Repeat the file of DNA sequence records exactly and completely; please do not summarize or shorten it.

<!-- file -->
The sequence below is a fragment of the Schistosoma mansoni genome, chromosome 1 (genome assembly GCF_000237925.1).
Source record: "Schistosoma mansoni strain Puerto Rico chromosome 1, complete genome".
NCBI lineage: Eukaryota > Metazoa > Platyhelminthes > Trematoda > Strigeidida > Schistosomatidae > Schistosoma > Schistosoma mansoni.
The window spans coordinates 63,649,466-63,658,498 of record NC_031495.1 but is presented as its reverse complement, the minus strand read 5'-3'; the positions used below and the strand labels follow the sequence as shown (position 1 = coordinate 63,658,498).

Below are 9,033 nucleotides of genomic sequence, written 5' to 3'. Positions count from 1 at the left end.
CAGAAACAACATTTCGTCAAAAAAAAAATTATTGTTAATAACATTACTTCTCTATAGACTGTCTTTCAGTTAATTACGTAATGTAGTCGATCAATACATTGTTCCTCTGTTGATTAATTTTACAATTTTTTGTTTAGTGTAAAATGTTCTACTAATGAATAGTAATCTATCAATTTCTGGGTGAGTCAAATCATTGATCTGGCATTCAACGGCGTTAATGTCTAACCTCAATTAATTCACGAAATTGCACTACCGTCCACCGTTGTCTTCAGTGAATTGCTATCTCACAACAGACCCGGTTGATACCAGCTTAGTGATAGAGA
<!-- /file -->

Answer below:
The sequence below is a fragment of the Schistosoma mansoni genome, chromosome 1 (genome assembly GCF_000237925.1).
Source record: "Schistosoma mansoni strain Puerto Rico chromosome 1, complete genome".
NCBI lineage: Eukaryota > Metazoa > Platyhelminthes > Trematoda > Strigeidida > Schistosomatidae > Schistosoma > Schistosoma mansoni.
The window spans coordinates 63,649,466-63,658,498 of record NC_031495.1 but is presented as its reverse complement, the minus strand read 5'-3'; the positions used below and the strand labels follow the sequence as shown (position 1 = coordinate 63,658,498).

Below are 9,033 nucleotides of genomic sequence, written 5' to 3'. Positions count from 1 at the left end.
CAGAAACAACATTTCGTCAAAAAAAAAATTATTGTTAATAACATTACTTCTCTATAGACTGTCTTTCAGTTAATTACGTAATGTAGTCGATCAATACATTGTTCCTCTGTTGATTAATTTTACAATTTTTTGTTTAGTGTAAAATGTTCTACTAATGAATAGTAATCTATCAATTTCTGGGTGAGTCAAATCATTGATCTGGCATTCAACGGCGTTAATGTCTAACCTCAATTAATTCACGAAATTGCACTACCGTCCACCGTTGTCTTCAGTGAATTGCTATCTCACAACAGACCCGGTTGATACCAGCTTAGTGATAGAGA